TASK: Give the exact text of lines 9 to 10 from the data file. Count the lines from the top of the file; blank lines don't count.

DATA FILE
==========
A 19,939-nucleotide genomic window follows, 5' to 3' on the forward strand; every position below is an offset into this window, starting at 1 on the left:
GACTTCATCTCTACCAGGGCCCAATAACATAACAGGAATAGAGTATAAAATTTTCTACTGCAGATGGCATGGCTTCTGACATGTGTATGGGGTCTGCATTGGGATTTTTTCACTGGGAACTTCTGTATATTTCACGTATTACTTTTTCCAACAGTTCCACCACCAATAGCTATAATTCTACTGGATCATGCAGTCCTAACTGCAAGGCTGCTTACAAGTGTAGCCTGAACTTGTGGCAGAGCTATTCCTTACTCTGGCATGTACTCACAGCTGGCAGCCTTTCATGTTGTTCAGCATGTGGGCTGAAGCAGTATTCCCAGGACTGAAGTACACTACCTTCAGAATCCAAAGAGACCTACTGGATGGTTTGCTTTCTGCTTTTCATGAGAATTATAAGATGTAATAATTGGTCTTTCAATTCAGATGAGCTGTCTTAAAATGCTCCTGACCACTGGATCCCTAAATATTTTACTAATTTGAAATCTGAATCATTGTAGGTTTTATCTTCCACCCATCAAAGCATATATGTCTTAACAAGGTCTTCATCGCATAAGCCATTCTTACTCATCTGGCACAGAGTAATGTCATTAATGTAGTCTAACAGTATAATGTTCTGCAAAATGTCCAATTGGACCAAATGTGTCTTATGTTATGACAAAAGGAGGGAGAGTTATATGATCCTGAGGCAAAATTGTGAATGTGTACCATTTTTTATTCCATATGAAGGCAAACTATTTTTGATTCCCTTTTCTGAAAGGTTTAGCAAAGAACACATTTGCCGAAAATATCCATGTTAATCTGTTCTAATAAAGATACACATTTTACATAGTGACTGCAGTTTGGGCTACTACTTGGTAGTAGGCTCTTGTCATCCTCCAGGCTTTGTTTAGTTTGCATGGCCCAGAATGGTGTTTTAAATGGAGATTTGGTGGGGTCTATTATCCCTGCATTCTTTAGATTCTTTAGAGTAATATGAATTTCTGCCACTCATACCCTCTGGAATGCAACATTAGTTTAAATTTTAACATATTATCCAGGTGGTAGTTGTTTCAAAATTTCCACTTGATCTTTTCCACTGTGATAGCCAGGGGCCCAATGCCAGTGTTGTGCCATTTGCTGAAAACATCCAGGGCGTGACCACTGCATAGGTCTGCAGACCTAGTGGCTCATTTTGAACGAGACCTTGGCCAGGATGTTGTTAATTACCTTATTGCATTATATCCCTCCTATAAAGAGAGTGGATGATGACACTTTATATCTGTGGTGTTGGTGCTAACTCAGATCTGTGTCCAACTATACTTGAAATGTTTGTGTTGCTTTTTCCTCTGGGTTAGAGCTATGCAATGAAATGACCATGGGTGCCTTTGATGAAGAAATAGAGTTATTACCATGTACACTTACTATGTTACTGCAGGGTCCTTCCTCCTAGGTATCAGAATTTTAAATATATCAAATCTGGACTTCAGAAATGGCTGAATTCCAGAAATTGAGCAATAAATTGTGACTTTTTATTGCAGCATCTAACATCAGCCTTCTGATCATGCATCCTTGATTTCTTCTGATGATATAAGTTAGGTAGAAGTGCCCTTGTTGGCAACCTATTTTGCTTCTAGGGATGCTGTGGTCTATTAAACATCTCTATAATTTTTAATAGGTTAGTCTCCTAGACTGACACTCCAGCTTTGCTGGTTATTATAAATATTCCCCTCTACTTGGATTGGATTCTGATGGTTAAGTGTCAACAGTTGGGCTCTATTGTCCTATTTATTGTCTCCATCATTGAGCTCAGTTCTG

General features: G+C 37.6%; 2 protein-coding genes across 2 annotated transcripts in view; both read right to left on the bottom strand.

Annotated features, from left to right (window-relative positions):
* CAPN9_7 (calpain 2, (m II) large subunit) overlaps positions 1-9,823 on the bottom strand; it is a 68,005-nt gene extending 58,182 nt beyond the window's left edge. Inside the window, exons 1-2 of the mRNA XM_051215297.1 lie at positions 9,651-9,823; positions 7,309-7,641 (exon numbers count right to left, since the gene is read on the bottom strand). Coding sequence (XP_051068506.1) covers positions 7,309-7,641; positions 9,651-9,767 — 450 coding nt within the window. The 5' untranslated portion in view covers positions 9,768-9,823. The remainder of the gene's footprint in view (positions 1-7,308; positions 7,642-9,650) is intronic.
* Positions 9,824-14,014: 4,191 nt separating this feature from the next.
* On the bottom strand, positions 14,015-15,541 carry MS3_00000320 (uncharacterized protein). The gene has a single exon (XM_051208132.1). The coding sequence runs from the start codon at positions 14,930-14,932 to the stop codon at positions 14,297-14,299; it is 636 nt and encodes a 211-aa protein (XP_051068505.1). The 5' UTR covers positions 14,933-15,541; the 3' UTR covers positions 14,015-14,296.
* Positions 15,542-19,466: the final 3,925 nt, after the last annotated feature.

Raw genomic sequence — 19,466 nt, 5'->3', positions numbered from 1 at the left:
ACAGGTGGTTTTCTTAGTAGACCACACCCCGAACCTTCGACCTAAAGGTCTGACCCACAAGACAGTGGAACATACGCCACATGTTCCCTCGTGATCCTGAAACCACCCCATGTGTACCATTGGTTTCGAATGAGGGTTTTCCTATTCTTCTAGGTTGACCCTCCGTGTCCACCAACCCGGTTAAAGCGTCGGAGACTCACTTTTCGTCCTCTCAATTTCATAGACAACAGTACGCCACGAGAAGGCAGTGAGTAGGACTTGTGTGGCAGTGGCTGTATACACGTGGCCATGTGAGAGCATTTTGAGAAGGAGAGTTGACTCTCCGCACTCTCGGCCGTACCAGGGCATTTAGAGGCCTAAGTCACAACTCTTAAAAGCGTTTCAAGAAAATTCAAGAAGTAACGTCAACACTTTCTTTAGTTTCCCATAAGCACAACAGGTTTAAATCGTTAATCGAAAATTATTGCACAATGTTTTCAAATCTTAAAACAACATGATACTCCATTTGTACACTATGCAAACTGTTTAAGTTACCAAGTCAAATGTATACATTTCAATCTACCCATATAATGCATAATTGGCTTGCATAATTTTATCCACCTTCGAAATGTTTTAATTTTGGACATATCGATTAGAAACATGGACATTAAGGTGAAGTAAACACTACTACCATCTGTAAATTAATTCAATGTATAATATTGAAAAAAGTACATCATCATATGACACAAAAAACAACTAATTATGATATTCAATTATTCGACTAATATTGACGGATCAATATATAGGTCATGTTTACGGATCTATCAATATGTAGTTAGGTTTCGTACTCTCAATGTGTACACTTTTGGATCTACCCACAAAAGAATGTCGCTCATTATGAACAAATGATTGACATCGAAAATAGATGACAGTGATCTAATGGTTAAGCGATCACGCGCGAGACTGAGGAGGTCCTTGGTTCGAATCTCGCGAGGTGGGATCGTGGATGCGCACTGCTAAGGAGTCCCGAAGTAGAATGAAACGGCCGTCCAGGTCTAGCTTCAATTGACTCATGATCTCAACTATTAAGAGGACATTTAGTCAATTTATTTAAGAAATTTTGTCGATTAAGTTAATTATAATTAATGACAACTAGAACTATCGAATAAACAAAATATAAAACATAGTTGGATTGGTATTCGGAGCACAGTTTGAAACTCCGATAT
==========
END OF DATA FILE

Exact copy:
Raw genomic sequence — 19,466 nt, 5'->3', positions numbered from 1 at the left:
ACAGGTGGTTTTCTTAGTAGACCACACCCCGAACCTTCGACCTAAAGGTCTGACCCACAAGACAGTGGAACATACGCCACATGTTCCCTCGTGATCCTGAAACCACCCCATGTGTACCATTGGTTTCGAATGAGGGTTTTCCTATTCTTCTAGGTTGACCCTCCGTGTCCACCAACCCGGTTAAAGCGTCGGAGACTCACTTTTCGTCCTCTCAATTTCATAGACAACAGTACGCCACGAGAAGGCAGTGAGTAGGACTTGTGTGGCAGTGGCTGTATACACGTGGCCATGTGAGAGCATTTTGAGAAGGAGAGTTGACTCTCCGCACTCTCGGCCGTACCAGGGCATTTAGAGGCCTAAGTCACAACTCTTAAAAGCGTTTCAAGAAAATTCAAGAAGTAACGTCAACACTTTCTTTAGTTTCCCATAAGCACAACAGGTTTAAATCGTTAATCGAAAATTATTGCACAATGTTTTCAAATCTTAAAACAACATGATACTCCATTTGTACACTATGCAAACTGTTTAAGTTACCAAGTCAAATGTATACATTTCAATCTACCCATATAATGCATAATTGGCTTGCATAATTTTATCCACCTTCGAAATGTTTTAATTTTGGACATATCGATTAGAAACATGGACATTAAGGTGAAGTAAACACTACTACCATCTGTAAATTAATTCAATGTATAATATTGAAAAAAGTACATCATCATATGACACAAAAAACAACTAATTATGATATTCAATTATTCGACTAATATTGACGGATCAATATATAGGTCATGTTTACGGATCTATCAATATGTAGTTAGGTTTCGTACTCTCAATGTGTACACTTTTGGATCTACCCACAAAAGAATGTCGCTCATTATGAACAAATGATTGACATCGAAAATAGATGACAGTGATCTAATGGTTAAGCGATCACGCGCGAGACTGAGGAGGTCCTTGGTTCGAATCTCGCGAGGTGGGATCGTGGATGCGCACTGCTAAGGAGTCCCGAAGTAGAATGAAACGGCCGTCCAGGTCTAGCTTCAATTGACTCATGATCTCAACTATTAAGAGGACATTTAGTCAATTTATTTAAGAAATTTTGTCGATTAAGTTAATTATAATTAATGACAACTAGAACTATCGAATAAACAAAATATAAAACATAGTTGGATTGGTATTCGGAGCACAGTTTGAAACTCCGATAT